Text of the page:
Our starters came, one after the other, after a wait of about ten minutes. First up was the rock corn tempura: baby corn, fried in a lovely frothy tempura batter, very light and delicious, and served with two dipping sauces. One was a thin broth-like sauce that my husband guessed was based on dashi and mirin. The other, the more popular one (so popular that we had to ask for a refill!) was a mayo-sriracha sauce, spicy and tart and the perfect complement to the tempura.
Next up was the exotic mushroom gyoza, very thin-skinned pot-stickers stuffed with a tasty (and substantial) filling of sautéed mushrooms. This one, served with a soya-sauce based sauce dotted with chopped spring onions, was a hit all the way: all of us loved it.
The spicy salmon roll, dotted with sesame seeds, and chockfull of salmon, had a somewhat smaller target audience—since neither my nephew nor my brother-in-law eat fish—but my sister, my husband, and I enjoyed it. I’d have liked the fish to be slightly more firm (the sushi was wobbling a bit as I lifted it from the dish to my plate), but flavour-wise, this was good.
The mains took a further ten minutes or so after our appetisers were over. The three orders of pork belly were served up first, followed by the grilled tomato with scamorza; then, after an interval of about five minutes (and one reminder), the tenderloin cube steak arrived.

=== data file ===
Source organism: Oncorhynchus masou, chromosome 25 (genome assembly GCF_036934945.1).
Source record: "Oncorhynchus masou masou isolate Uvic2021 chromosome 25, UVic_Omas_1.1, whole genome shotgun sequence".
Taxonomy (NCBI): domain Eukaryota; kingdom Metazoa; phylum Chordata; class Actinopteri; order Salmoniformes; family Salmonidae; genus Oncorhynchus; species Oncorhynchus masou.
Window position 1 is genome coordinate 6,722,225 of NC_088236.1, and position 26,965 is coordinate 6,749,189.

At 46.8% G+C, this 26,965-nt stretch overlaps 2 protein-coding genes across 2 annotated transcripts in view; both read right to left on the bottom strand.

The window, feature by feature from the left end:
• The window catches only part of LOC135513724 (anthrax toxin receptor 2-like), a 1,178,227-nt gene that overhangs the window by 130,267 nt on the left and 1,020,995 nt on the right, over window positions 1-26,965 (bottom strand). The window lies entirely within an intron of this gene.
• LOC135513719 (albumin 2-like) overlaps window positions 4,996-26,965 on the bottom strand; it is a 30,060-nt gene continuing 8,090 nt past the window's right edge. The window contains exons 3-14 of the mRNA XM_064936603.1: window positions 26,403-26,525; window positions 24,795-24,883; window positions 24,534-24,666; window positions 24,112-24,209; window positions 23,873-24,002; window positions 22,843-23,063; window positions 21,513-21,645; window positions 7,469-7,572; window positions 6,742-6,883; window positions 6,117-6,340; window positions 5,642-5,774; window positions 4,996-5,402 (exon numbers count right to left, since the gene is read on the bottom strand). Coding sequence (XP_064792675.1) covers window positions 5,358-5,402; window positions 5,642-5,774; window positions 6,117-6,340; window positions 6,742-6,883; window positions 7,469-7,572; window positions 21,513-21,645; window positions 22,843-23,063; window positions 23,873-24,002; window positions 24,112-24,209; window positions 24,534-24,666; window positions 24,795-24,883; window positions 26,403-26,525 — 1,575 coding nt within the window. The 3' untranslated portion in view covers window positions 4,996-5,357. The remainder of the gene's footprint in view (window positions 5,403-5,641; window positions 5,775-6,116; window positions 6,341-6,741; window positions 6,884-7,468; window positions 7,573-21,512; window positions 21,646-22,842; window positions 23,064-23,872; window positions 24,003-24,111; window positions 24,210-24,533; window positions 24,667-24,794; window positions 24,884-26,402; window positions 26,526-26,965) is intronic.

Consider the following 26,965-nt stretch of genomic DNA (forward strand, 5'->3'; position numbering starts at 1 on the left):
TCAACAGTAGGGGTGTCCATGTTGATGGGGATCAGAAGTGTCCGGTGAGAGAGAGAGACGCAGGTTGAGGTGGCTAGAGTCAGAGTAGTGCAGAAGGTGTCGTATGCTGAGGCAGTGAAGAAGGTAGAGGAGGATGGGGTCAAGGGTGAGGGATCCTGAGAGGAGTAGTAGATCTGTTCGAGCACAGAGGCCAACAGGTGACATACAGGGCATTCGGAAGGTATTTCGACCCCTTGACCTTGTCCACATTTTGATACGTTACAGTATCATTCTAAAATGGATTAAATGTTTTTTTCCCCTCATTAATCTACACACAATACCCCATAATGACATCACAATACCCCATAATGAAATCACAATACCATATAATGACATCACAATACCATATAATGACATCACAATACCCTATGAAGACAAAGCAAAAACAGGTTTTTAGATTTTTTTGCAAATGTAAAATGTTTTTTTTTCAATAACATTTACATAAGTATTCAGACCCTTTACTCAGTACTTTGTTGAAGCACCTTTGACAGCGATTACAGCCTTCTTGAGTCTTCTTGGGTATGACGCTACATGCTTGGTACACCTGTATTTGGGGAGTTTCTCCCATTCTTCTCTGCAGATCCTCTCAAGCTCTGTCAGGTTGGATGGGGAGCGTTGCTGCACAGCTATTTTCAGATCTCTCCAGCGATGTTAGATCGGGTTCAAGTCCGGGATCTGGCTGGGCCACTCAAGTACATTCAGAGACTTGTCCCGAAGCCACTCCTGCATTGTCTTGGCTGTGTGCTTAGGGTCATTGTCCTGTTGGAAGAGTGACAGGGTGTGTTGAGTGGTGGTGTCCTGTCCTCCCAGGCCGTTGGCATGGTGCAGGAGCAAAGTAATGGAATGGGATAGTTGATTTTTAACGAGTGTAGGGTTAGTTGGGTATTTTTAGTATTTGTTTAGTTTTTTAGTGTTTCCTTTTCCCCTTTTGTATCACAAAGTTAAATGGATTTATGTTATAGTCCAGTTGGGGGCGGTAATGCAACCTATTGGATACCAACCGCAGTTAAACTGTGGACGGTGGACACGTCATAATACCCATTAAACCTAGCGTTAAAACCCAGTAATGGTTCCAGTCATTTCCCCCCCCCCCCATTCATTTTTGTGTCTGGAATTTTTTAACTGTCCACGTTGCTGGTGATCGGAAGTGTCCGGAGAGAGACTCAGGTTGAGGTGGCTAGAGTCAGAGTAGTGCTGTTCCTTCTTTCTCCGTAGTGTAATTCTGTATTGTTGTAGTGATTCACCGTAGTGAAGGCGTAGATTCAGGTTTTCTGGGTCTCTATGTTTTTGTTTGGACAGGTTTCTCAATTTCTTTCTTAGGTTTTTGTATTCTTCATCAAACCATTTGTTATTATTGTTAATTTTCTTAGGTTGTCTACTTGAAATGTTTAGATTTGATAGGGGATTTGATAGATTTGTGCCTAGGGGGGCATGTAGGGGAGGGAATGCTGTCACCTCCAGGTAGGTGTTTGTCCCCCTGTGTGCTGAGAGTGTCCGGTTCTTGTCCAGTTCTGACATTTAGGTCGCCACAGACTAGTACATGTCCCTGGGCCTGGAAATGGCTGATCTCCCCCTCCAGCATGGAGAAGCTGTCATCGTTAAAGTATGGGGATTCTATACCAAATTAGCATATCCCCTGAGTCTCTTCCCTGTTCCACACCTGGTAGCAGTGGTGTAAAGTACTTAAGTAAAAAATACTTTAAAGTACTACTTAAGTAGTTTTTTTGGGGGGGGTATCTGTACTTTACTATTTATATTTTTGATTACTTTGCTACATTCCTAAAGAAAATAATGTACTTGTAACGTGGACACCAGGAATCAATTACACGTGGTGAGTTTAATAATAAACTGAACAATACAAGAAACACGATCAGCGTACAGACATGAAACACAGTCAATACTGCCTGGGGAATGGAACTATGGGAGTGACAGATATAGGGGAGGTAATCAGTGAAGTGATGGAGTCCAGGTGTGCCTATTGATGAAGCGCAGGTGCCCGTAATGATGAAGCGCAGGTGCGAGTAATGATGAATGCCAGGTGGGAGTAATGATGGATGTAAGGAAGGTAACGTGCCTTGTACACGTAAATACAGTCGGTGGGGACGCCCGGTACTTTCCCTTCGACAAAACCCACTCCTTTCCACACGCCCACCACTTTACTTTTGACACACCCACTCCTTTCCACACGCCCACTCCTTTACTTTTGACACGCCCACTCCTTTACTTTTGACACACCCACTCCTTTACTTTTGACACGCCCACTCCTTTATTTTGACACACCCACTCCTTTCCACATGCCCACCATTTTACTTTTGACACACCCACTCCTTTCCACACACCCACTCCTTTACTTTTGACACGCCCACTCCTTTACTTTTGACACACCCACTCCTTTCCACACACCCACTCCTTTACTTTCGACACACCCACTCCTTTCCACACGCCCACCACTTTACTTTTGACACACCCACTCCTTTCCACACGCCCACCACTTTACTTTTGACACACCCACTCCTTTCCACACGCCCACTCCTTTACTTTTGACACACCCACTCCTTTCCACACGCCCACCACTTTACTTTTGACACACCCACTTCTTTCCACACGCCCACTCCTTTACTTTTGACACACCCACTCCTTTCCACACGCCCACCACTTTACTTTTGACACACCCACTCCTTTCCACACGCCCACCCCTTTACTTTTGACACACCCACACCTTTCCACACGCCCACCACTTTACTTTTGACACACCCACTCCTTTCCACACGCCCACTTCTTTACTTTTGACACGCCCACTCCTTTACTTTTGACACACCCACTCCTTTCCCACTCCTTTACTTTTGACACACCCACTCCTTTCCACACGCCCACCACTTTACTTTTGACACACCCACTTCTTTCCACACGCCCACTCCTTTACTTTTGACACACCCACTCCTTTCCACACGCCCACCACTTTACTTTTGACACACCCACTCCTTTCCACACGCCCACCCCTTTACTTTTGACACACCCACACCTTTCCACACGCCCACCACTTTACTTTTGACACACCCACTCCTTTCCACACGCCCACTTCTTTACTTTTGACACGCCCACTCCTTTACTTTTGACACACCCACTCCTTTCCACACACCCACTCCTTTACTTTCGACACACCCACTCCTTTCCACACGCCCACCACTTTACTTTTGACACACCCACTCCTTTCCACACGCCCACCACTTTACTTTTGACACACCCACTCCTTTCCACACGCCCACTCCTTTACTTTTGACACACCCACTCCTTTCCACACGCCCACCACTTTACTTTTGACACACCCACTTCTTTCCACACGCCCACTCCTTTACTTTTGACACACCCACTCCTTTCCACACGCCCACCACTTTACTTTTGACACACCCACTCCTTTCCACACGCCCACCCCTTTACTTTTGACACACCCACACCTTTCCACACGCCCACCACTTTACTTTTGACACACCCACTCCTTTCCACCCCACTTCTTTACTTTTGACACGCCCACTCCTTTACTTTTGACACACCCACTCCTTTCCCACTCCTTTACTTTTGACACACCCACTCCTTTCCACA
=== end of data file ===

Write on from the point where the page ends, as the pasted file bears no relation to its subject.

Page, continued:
All of us agreed that the quality of the food was top-notch. The pork belly, which I’d ordered, came on four small bamboo skewers, drizzled with a citrusy (ponzu? I’m not sure) sauce and garnished with sesame seeds. It was melt-in-the-mouth delicious, a perfect blend of fat and meat, rich but not overpoweringly so. My nephew’s grilled tomato and grilled scamorza came with a large serving of crisp-fried rice noodles (which he couldn’t see the need for, and left, though he enjoyed the tomato and cheese).
My brother-in-law’s tenderloin steak seemed to have been stir-fried with spring onions and a soya-sauce base, and got his whole-hearted approval.
What did surprise us were the components of each main course. None of these dishes—except the tomato and scamorza, which came with those fried noodles—came with anything other than what was mentioned on the menu. The pork belly was only pork, no vegetables on the side, or noodles, or anything. It was the same with the tenderloin; just the meat, and a few stray bits of spring onion. It makes for a slightly sparse main course, but it did mean that we were all empty enough for dessert.